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Decision No. 16,544

Appeal of M.C., on behalf of her son J.R., from action of the New York City Department of Education regarding student discipline.

 

Decision No. 16,544

 

(August 30, 2013)

 

Neighborhood Defender Service of Harlem, attorneys for petitioner, Jacqueline Harrington, Esq., of counsel

 

Michael A. Cardozo, Corporation Counsel, attorney for respondent, Gloria M. Yi, Esq., of counsel

 

KING, JR., Commissioner.--Petitioner appeals the decision of Dennis M. Walcott, Chancellor1 of the New York City Department of Education (“respondent”), to suspend her son. The appeal must be dismissed.

 

In December 2010, petitioner’s son, J.R., was a 17year-old 11th-grade student attending respondent’s Art and Design High School (“school”). On the morning of December13, 2010, J.R. was brought to the dean’s office to speak with the assistant principal in the course of respondent’s investigation of an altercation that occurred on Thursday, December 9, 2010 between J.R. and another student. The altercation apparently started in the lunchroom during the school day and continued after school that afternoon, off of school grounds. During the lunchroom incident, J.R. was alleged to have wrapped a spiked necklace around his fist and brandished it at the other student.

 

The altercation was reported to school officials the next day, Friday, December 10, 2010, but J.R. was absent from school. Upon returning to school on the morning of December 13, 2010, J.R. was immediately brought to the dean’s office by a school safety officer for questioning and out of concern that J.R. might retaliate against the other student.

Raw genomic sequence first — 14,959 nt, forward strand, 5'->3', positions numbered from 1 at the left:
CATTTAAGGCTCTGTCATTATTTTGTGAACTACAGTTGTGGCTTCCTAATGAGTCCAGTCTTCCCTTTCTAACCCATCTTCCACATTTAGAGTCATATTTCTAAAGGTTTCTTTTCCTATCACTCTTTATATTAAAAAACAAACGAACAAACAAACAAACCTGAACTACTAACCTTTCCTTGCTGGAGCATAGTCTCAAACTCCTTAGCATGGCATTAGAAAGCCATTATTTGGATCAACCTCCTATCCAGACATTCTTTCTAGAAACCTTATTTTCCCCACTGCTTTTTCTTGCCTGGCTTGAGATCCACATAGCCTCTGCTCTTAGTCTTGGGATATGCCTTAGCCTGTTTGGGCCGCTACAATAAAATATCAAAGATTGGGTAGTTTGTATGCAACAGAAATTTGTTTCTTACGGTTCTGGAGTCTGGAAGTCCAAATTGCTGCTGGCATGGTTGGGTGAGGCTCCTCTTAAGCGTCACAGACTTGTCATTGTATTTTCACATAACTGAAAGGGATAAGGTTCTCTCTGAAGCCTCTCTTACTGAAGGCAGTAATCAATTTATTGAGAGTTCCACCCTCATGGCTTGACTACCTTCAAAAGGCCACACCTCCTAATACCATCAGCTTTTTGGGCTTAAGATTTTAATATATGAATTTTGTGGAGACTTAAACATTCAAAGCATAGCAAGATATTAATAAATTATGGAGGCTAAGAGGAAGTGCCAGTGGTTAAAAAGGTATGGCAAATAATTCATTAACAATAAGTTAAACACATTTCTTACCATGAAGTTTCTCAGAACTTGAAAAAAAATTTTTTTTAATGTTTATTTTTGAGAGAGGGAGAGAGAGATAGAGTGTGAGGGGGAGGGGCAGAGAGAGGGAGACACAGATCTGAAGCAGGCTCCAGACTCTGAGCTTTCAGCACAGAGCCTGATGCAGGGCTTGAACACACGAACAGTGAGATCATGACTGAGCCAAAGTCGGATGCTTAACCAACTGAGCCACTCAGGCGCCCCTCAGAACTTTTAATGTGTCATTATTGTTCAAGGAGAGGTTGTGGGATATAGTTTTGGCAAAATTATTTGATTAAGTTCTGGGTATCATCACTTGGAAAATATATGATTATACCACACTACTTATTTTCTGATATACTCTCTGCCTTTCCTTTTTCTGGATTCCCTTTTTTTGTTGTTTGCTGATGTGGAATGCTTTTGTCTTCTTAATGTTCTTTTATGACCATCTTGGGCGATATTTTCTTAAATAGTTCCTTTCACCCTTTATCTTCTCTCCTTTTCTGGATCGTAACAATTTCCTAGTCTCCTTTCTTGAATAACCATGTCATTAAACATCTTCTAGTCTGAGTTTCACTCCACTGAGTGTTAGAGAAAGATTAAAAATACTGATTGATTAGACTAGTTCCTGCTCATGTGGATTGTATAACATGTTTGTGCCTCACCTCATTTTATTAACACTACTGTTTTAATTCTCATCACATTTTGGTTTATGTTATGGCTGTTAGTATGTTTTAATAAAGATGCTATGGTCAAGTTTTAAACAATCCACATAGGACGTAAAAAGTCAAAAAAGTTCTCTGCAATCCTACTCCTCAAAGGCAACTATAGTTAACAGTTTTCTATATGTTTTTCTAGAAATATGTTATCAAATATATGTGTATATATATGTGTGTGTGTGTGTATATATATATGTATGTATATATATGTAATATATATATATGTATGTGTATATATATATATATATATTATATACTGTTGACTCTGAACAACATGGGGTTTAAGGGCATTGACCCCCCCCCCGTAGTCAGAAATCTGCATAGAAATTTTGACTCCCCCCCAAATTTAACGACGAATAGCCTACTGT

According to respondent, while J.R. was being questioned by the assistant principal in the presence of a school safety agent, he admitted having a paintball gun in his backpack and consented to a search of his backpack by the assistant principal. Before allowing J.R. to return to class, the assistant principal asked if he had anything he was not supposed to have. J.R. responded that he had a

 

1At the time of the determination, the Chancellor was Cathleen P.Black.

 

paintball gun in the main compartment of his bag. The assistant principal then asked J.R. if he could open the bag, to which J.R. replied, “Yes, go ahead.” The assistant principal opened the bag and J.R. stated that the paintball gun was under his sweat suit. The assistant principal found the paintball gun, which was empty, inoperable, and missing certain parts.

 

By letter dated December 14, 2010, the Chief Executive Officer in respondent’s Office of School and Youth Development (“CEO”) notified petitioner that J.R. would be suspended, effective December 15, 2010, and that a suspension hearing was scheduled for December 21, 2010.

J.R. was charged with being in possession of a dangerous weapon, an empty air gun, on December 13, 2010, at Art and Design High School.

 

A hearing was held on December 21, 2010, after whichthe CEO sustained the charge in a written report dated January 3, 2011, and imposed a suspension of 41 school days, effective December 15, 2010, through February 18, 2011. In that report, the CEO noted that all records relating to the suspension would be expunged upon J.R.’s graduation or permanent departure from respondent’s schools, “provided that there are no additional incidents of misbehavior resulting in a Principal’s or Superintendent’s suspension, which is ultimately sustained.”